Decision No. 18,066
Appeal of PETER M. FEDER from action of the Board of Education of the Bridgehampton Union Free School District regarding a budget vote.
Decision No. 18,066
(January 6, 2022)
Volz & Vigliotta, PLLC, attorneys for respondent, Michael G. Vigliotta and Anthony S. DeLuca, Esq., of counsel
ROSA., Commissioner.--Petitioner appeals from action of the Board of Education of the Bridgehampton Union Free School District (“respondent”) in connection with the district’s 2021 budget vote. The appeal must be dismissed.
At its May 18, 2021 annual meeting, the district announced that its budget proposition to exceed the tax levy limit failed. A budget revote was held on June 15, 2021, at which time the budget proposition passed by a single vote (see Education Law § 2023-a ). This appeal ensued. Petitioner’s request for interim relief was denied on August 3, 2021.
Petitioner alleges two instances of irregularities during the June 15, 2021 budget revote. First, petitioner claims that he viewed an individual’s name on the rolls who “sold her home and moved out of the district over a year ago.” Second, petitioner asserts that a voter who voted at the May 18, 2021 election was not on the register for the June 15, 2021 revote. Petitioner seeks a recount and an audit of the votes cast in the June 15, 2021 budget revote, as well as an examination of the voter rolls.
Respondent argues that the petitioner has not established that any alleged irregularities affected the outcome of the election, vitiated the electoral process, or demonstrated a clear and convincing picture of informality to the point of laxity.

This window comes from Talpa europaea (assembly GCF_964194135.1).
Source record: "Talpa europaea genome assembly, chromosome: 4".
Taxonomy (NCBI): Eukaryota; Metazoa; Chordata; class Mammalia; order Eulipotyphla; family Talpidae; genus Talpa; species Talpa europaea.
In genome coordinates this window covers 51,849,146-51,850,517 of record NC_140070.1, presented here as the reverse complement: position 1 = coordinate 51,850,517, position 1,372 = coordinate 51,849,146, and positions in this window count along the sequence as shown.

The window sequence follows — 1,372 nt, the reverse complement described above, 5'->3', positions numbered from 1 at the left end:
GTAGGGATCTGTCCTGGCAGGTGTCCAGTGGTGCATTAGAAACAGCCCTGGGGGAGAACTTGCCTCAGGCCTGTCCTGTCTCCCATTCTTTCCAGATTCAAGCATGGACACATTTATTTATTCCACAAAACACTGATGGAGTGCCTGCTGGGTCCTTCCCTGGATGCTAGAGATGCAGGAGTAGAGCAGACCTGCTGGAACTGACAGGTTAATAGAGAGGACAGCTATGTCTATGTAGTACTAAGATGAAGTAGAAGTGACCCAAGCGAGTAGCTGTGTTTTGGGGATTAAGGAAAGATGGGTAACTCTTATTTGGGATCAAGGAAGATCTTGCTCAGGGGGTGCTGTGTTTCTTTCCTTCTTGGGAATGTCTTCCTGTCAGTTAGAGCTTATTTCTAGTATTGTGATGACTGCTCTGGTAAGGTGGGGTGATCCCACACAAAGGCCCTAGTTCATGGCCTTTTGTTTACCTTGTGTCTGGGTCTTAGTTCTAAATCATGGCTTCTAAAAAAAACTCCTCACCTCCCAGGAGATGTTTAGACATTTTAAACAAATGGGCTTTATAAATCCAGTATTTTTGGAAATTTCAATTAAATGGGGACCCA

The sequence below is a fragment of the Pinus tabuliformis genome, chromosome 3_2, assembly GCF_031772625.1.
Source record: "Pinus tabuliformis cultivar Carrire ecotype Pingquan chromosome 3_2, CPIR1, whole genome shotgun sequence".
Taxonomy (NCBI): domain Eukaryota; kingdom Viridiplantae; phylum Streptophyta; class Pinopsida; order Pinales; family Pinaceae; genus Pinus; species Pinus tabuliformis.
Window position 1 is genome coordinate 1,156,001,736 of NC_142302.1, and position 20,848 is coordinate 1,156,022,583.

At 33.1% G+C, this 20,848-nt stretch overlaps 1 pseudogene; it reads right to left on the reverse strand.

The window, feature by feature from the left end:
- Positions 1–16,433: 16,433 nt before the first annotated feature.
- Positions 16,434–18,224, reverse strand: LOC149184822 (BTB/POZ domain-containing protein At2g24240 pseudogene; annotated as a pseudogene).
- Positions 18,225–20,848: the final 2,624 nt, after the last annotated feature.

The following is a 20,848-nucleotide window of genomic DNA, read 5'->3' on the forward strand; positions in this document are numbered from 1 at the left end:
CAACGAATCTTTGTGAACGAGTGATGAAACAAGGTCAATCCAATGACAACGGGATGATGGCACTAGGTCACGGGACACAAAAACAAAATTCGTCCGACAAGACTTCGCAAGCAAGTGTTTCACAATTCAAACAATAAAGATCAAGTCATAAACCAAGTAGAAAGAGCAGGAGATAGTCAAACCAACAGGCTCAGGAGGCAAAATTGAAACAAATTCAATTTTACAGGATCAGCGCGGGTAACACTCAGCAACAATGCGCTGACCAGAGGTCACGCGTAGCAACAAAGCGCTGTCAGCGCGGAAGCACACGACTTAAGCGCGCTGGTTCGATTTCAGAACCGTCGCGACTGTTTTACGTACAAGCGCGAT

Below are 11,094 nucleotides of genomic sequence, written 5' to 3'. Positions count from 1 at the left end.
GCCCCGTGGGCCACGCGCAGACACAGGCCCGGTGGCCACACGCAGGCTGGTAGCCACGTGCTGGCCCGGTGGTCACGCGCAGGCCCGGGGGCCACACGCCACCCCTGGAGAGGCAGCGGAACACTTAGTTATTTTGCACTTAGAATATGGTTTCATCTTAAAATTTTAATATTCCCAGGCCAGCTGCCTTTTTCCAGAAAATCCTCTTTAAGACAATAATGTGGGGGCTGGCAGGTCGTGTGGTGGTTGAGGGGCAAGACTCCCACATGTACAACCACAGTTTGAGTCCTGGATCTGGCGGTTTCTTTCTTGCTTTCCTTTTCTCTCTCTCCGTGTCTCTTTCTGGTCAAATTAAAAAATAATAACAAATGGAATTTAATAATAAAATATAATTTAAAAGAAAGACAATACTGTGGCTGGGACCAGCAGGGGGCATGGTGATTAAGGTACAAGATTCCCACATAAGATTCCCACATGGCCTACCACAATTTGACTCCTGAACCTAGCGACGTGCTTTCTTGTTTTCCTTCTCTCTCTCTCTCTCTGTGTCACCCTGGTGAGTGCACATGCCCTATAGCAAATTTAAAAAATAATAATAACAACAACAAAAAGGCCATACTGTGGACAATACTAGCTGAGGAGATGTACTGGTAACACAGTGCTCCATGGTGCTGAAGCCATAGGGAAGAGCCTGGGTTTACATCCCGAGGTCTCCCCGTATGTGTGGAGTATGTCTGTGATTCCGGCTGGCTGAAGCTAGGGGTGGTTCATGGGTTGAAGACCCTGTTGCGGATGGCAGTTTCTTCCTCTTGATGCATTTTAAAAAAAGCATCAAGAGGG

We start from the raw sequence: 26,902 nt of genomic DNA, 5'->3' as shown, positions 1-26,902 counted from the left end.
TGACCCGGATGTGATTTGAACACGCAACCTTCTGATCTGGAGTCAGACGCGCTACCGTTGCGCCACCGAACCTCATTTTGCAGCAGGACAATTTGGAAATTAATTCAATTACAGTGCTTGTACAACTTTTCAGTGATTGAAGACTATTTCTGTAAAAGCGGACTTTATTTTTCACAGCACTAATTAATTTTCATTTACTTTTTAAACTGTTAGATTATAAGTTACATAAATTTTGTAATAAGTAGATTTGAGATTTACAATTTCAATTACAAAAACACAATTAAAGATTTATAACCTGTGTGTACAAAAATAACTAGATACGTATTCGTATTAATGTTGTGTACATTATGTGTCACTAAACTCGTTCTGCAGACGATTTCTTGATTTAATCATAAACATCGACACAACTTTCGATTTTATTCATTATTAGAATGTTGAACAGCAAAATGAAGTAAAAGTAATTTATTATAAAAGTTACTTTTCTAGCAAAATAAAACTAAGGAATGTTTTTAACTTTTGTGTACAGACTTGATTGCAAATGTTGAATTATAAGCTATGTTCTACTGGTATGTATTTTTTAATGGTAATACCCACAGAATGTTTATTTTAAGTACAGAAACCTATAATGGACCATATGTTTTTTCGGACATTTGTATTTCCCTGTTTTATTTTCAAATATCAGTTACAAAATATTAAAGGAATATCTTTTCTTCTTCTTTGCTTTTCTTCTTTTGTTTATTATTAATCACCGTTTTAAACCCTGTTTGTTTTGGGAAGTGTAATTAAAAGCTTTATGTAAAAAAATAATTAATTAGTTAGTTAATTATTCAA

To invalidate the results of a school district election, the petitioner must either: (1) establish not only that irregularities occurred but also that any irregularities actually affected the outcome of the election or were so pervasive that they vitiated the electoral process; or (2) demonstrate a clear and convincing picture of informality to the point of laxity in adherence to the Education Law (see Matter of Boyes v Allen, 32 AD2d 990, 991 [3d Dept 1969], affd 26 NY2d 709 ; Appeal of Casey-Tomasi, 57 Ed Dept Rep, Decision No. 17,301; Appeal of Levine, 24 id. 172, Decision No. 11,356, affd sub nom. Matter of Capobianco v Ambach, 112 AD2d 640 [3d Dept 1985]). Implicit in these decisions is a recognition that it is a rare case where errors in the conduct of an election are so pervasive as to vitiate the fundamental fairness of the election (see Appeal of Casey-Tomasi, 57 Ed Dept Rep, Decision No. 17,301; Appeal of Lanzilotta, 48 id. 428, Decision No. 15,905; Appeal of Thomas, 47 id. 442, Decision No. 15,748). It is also well settled that mere speculation as to the existence of irregularities or the effect of irregularities provides an insufficient basis on which to annul election results (Appeal of Holliday, 60 Ed Dept Rep, Decision No. 17,947; Appeal of Dodson, et al., 54 id., Decision No. 16,764).
In an appeal to the Commissioner, a petitioner has the burden of demonstrating a clear legal right to the relief requested and establishing the facts upon which he or she seeks relief (8 NYCRR 275.10; Appeal of P.C. and K.C., 57 Ed Dept Rep, Decision No. 17,337; Appeal of Aversa, 48 id. 523, Decision No. 15,936; Appeal of Hansen, 48 id. 354, Decision No. 15,884).